CVW: “Want to brag on your wife a bit?  As an artist myself, I know how hard it is for significant others to remotely understand the demands and the drive.  Some tolerate it. Some don’t.  And some are with you in spirit every step of the way, the latter being the rarest.”  

Watson: “My wife is wonderful, a true blessing.  We’ve been married almost 15 years, have three wonderful kids and another one up in Heaven.  She’s just been so supportive whether we were starting out scratching to get by and I was in a white van, or now when things are a bit more comfortable.  It’s important to have a home and that support system to rely on because it’s certainly not an easy or normal life and career.”

CVW: “Did you ever seriously consider hanging it up? 

Watson: “You know, not really.  I’ve always had a passion for making music, writing songs, singing.  It’s what I’ve dedicated my life to. About 7 years ago my wife and I lost a little girl, Julie Grace, and I went through a tough period.  It was hard to go out on the road and perform to people wanting to have fun when I was homesick and heartbroke. But at the same time, daddy’s got to make a living and this is what I do.  I have three wonderful healthy babies at home, and on the road I have an amazing band and crew that have been with me forever.  Everyone I’m surrounded with really helped me through that period.”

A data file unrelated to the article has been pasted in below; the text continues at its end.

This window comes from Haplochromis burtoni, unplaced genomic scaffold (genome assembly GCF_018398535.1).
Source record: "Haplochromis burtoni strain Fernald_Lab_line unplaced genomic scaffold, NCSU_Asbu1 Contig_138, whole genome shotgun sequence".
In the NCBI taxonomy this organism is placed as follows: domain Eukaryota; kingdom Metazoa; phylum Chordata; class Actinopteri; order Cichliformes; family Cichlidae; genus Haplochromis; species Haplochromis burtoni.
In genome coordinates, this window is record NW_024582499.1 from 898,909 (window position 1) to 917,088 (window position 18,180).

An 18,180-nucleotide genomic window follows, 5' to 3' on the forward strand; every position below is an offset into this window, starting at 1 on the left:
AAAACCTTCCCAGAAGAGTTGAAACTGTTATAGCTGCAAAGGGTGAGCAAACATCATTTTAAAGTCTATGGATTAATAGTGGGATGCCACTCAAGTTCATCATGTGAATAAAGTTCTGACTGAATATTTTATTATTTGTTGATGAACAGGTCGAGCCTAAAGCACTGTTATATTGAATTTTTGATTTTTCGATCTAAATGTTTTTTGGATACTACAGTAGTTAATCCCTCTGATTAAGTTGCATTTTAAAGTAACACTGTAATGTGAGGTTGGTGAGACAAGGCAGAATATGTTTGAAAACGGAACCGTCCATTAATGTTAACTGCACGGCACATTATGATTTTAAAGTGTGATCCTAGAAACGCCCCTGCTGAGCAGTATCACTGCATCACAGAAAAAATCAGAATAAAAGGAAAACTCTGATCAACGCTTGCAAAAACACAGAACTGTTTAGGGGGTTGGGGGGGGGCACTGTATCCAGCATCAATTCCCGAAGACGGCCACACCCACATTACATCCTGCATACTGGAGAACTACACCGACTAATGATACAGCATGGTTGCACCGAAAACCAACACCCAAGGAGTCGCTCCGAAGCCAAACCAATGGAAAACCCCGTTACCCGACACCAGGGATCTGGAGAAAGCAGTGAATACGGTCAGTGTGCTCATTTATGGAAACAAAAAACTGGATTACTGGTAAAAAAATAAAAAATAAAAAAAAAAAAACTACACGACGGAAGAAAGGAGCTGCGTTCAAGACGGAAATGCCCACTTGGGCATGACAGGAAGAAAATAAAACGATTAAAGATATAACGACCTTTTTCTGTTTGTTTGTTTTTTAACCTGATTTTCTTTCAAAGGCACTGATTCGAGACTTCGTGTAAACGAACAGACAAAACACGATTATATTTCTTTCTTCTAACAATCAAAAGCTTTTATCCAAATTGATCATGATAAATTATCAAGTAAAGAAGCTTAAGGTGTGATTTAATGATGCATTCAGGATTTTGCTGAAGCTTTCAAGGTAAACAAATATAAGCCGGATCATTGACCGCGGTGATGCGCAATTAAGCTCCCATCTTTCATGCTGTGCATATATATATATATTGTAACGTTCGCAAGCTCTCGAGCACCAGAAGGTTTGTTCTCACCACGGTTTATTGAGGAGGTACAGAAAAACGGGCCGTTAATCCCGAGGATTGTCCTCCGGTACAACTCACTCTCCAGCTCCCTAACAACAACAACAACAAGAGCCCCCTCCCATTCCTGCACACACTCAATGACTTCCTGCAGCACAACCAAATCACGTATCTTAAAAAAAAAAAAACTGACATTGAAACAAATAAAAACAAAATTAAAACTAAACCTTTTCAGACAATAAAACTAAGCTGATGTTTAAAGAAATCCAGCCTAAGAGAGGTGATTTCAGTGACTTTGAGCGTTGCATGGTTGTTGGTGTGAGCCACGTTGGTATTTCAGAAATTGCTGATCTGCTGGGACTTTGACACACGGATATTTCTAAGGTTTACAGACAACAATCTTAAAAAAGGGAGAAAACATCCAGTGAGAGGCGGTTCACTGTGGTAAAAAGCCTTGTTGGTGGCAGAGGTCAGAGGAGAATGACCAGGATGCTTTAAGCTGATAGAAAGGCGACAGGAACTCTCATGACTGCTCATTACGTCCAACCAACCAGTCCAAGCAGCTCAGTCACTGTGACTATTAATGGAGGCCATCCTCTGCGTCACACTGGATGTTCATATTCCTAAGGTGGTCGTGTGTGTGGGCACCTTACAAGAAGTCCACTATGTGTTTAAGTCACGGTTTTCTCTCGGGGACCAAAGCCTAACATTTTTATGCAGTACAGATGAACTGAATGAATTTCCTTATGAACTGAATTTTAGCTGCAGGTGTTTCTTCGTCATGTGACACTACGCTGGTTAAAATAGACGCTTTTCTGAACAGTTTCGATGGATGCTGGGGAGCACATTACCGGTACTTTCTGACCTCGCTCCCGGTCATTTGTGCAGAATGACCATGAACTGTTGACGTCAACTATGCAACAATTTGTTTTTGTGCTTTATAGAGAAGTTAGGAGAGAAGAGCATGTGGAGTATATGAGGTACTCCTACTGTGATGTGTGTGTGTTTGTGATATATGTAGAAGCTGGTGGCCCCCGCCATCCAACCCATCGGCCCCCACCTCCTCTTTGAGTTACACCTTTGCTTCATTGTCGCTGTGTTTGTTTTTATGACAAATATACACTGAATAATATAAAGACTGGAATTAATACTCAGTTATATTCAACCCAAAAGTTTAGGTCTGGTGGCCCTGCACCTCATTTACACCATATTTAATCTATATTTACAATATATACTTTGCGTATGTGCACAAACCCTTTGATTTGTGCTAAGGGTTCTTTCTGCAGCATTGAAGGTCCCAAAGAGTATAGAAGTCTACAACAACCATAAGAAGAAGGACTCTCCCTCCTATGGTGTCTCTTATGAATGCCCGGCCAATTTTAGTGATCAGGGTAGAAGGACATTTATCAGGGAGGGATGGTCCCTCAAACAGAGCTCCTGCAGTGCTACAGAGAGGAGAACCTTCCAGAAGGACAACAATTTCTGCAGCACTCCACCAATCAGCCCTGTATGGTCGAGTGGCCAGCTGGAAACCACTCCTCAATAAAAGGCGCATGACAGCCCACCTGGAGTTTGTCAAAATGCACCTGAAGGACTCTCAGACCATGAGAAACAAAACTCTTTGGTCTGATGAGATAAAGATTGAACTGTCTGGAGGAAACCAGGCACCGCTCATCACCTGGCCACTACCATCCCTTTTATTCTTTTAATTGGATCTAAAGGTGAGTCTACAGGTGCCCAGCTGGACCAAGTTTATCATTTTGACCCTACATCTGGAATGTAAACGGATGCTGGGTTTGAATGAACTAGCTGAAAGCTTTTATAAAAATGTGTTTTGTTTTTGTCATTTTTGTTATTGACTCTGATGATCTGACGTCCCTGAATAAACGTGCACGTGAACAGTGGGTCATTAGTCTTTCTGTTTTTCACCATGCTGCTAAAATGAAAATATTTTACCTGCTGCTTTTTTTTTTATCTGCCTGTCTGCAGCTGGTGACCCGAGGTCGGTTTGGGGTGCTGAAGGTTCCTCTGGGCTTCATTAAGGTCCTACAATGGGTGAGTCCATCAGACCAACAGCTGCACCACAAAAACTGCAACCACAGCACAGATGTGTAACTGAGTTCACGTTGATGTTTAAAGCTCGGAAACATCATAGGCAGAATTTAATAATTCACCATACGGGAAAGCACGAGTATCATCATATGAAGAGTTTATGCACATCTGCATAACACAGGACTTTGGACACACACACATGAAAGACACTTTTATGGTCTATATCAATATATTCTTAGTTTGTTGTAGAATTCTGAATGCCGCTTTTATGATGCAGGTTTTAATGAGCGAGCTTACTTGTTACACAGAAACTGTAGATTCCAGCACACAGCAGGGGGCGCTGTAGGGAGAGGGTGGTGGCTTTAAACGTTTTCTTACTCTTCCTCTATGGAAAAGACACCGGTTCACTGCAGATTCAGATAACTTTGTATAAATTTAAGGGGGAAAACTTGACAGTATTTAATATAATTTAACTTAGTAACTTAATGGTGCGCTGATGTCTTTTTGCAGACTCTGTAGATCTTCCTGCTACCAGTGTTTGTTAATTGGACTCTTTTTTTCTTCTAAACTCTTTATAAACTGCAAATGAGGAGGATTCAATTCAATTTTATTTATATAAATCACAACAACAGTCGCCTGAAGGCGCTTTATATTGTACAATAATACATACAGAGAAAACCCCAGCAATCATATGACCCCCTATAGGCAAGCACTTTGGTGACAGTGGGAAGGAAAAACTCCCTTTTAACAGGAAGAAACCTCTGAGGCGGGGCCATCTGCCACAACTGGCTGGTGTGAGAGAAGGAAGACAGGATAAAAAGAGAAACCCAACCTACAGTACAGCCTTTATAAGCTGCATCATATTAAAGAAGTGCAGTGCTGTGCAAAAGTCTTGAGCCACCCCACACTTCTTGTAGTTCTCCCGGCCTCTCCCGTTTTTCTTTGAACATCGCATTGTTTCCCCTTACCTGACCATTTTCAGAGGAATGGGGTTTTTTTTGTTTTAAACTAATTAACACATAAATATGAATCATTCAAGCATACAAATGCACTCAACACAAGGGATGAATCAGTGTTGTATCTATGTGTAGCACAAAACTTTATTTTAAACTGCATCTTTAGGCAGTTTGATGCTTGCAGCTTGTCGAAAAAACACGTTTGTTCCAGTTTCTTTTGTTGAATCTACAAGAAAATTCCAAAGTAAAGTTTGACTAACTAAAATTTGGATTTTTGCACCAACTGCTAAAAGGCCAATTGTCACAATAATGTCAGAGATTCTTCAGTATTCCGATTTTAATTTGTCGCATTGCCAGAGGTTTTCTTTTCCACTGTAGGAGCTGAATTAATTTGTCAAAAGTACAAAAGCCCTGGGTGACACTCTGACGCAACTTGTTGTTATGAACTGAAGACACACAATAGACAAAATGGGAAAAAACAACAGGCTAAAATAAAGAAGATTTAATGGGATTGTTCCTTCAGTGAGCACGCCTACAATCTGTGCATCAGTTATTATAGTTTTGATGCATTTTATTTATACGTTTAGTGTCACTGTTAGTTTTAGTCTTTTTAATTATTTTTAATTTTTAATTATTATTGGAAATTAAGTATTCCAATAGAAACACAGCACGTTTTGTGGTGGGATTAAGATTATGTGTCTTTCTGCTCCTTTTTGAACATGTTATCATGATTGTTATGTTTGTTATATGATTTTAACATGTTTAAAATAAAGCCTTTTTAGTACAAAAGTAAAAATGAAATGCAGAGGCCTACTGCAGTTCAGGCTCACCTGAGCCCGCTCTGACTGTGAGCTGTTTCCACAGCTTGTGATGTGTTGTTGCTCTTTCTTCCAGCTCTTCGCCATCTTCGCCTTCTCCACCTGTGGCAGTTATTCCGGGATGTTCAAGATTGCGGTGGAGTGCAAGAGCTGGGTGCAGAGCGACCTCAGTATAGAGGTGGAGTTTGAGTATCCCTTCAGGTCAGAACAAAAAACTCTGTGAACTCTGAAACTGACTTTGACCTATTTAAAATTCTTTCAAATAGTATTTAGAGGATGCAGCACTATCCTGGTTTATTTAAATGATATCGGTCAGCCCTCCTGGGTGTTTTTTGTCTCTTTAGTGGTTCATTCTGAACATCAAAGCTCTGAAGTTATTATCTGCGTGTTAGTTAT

CVW:  “What are your favorite venues to play, since you’ve pretty much played them all?”

Watson:  “Oh yeah, definitely seen a lot over about 2,500 shows.  So many are great for so many reasons.  The legendary venues…Billy Bob’s, Gruene Hall, Cain’s Ballroom in Tulsa, Grizzly Rose, Buck Owen’s Crystal Palace just because of everyone that has played those.  Getting to do the big rodeos like Houston, San Antonio, Cheyenne, Calgary (just to name a few) were definitely bucket list performances.  I’ve gotten the opportunity this year to step up to some larger arena shows, playing both where I grew up in Amarillo just last weekend and Abilene where I live now.  The Pacific Northwest recently has just exploded, and I love the folks up there. The UK and Europe is always fun.  I don’t know, I could go on and on.  I really enjoy going all over playing our brand of country music and every performance is special and unique.”

CVW: “What does your dream future look like?”

Watson: “Honestly, I feel like I’m living the dream now. I get to do what I love for a living, making a good living while doing it, providing for my family and taking care of my guys.  Of course I’d love to be home more and coach some more baseball and see some more ballet.  I’m ambitious and definitely want to keep growing, but I’m not particularly reaching for that brass ring or thinking there’s a finish line.”

CVW:  “Any words of advice for the earnest fledgling singer/songwriters out there throwing themselves on the sword for a music career?”

Watson: “I meet a lot of them; it’s been really special that they find some inspiration in my journey. I just tell them, ‘Believe in yourself and work hard.”  There’s no secret trick – you just got to hustle and get better.  Believe in yourself, write all the time, know who you are, go out and find your own audience.”